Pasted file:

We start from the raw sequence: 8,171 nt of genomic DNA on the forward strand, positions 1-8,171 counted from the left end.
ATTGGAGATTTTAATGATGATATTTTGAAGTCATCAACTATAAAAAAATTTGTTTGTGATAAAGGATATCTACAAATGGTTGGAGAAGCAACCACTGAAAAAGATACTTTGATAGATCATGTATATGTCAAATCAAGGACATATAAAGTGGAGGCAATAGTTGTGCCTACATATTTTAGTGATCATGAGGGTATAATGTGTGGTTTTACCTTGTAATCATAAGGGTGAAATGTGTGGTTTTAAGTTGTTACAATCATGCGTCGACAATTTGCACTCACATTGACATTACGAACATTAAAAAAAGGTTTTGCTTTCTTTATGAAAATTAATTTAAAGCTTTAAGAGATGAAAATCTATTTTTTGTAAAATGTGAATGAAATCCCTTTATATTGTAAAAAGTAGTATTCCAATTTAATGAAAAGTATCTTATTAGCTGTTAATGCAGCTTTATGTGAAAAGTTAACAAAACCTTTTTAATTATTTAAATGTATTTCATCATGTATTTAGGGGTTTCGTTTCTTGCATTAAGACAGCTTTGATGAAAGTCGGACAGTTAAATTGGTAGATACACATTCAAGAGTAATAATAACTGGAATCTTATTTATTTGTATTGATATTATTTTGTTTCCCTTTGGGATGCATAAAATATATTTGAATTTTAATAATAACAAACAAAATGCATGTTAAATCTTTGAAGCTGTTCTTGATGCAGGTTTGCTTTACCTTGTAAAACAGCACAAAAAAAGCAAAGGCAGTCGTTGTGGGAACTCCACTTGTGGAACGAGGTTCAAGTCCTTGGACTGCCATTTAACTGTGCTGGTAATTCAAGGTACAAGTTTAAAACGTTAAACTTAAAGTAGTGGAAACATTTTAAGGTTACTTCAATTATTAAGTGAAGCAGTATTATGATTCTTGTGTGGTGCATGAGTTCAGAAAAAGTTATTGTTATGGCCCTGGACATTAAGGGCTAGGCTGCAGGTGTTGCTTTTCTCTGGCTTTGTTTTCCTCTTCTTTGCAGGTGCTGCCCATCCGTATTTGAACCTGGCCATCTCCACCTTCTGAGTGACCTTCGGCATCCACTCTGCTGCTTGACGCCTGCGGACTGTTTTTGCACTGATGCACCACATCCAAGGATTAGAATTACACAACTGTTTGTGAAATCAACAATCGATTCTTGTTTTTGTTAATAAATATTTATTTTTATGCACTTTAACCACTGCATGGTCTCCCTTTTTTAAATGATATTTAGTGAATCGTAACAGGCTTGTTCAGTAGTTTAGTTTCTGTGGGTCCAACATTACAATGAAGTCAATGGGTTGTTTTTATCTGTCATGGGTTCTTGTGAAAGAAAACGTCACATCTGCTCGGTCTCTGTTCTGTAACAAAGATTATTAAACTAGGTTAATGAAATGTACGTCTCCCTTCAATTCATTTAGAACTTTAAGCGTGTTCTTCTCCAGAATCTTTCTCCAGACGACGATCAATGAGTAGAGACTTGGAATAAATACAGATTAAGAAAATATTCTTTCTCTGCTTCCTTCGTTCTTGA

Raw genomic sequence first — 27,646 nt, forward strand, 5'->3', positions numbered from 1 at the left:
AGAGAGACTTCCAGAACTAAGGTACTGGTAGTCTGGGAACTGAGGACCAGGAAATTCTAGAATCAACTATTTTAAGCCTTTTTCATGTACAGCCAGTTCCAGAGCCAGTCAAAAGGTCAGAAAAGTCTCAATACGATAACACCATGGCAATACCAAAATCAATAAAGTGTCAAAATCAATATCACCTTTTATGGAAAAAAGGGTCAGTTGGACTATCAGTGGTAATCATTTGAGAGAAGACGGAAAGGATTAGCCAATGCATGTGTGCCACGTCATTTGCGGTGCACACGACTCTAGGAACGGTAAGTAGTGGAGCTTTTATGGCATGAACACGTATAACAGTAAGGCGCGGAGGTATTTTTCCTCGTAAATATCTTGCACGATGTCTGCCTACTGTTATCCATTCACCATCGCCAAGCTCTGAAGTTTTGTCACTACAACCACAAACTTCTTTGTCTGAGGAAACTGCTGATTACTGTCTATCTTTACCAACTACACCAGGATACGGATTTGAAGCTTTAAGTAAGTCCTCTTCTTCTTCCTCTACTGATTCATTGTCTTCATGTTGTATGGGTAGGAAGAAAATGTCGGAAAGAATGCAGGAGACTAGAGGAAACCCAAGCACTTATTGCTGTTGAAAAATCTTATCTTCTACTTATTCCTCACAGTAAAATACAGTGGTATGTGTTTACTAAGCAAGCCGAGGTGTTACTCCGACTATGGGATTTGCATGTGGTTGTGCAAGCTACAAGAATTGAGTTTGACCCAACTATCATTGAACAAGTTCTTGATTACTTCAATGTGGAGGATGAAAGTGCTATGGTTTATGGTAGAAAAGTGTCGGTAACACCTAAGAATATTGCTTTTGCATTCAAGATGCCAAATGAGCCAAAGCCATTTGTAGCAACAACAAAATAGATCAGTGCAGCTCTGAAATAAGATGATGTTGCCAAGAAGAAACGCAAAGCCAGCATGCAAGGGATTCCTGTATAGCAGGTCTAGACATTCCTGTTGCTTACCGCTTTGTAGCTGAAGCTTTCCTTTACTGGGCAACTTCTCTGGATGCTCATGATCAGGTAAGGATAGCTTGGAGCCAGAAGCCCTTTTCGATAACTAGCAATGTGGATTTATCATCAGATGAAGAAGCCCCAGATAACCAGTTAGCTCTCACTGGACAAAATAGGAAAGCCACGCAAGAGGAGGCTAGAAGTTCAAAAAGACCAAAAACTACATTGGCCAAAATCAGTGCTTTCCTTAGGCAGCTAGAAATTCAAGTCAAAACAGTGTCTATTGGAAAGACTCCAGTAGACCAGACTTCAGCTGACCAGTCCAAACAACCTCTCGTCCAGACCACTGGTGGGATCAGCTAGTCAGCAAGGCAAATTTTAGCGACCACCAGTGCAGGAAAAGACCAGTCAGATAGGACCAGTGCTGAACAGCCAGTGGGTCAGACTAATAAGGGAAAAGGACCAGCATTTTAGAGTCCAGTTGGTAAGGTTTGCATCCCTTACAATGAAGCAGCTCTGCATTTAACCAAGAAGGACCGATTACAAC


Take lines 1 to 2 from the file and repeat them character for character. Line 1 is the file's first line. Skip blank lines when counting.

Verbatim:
We start from the raw sequence: 8,171 nt of genomic DNA on the forward strand, positions 1-8,171 counted from the left end.
ATTGGAGATTTTAATGATGATATTTTGAAGTCATCAACTATAAAAAAATTTGTTTGTGATAAAGGATATCTACAAATGGTTGGAGAAGCAACCACTGAAAAAGATACTTTGATAGATCATGTATATGTCAAATCAAGGACATATAAAGTGGAGGCAATAGTTGTGCCTACATATTTTAGTGATCATGAGGGTATAATGTGTGGTTTTACCTTGTAATCATAAGGGTGAAATGTGTGGTTTTAAGTTGTTACAATCATGCGTCGACAATTTGCACTCACATTGACATTACGAACATTAAAAAAAGGTTTTGCTTTCTTTATGAAAATTAATTTAAAGCTTTAAGAGATGAAAATCTATTTTTTGTAAAATGTGAATGAAATCCCTTTATATTGTAAAAAGTAGTATTCCAATTTAATGAAAAGTATCTTATTAGCTGTTAATGCAGCTTTATGTGAAAAGTTAACAAAACCTTTTTAATTATTTAAATGTATTTCATCATGTATTTAGGGGTTTCGTTTCTTGCATTAAGACAGCTTTGATGAAAGTCGGACAGTTAAATTGGTAGATACACATTCAAGAGTAATAATAACTGGAATCTTATTTATTTGTATTGATATTATTTTGTTTCCCTTTGGGATGCATAAAATATATTTGAATTTTAATAATAACAAACAAAATGCATGTTAAATCTTTGAAGCTGTTCTTGATGCAGGTTTGCTTTACCTTGTAAAACAGCACAAAAAAAGCAAAGGCAGTCGTTGTGGGAACTCCACTTGTGGAACGAGGTTCAAGTCCTTGGACTGCCATTTAACTGTGCTGGTAATTCAAGGTACAAGTTTAAAACGTTAAACTTAAAGTAGTGGAAACATTTTAAGGTTACTTCAATTATTAAGTGAAGCAGTATTATGATTCTTGTGTGGTGCATGAGTTCAGAAAAAGTTATTGTTATGGCCCTGGACATTAAGGGCTAGGCTGCAGGTGTTGCTTTTCTCTGGCTTTGTTTTCCTCTTCTTTGCAGGTGCTGCCCATCCGTATTTGAACCTGGCCATCTCCACCTTCTGAGTGACCTTCGGCATCCACTCTGCTGCTTGACGCCTGCGGACTGTTTTTGCACTGATGCACCACATCCAAGGATTAGAATTACACAACTGTTTGTGAAATCAACAATCGATTCTTGTTTTTGTTAATAAATATTTATTTTTATGCACTTTAACCACTGCATGGTCTCCCTTTTTTAAATGATATTTAGTGAATCGTAACAGGCTTGTTCAGTAGTTTAGTTTCTGTGGGTCCAACATTACAATGAAGTCAATGGGTTGTTTTTATCTGTCATGGGTTCTTGTGAAAGAAAACGTCACATCTGCTCGGTCTCTGTTCTGTAACAAAGATTATTAAACTAGGTTAATGAAATGTACGTCTCCCTTCAATTCATTTAGAACTTTAAGCGTGTTCTTCTCCAGAATCTTTCTCCAGACGACGATCAATGAGTAGAGACTTGGAATAAATACAGATTAAGAAAATATTCTTTCTCTGCTTCCTTCGTTCTTGA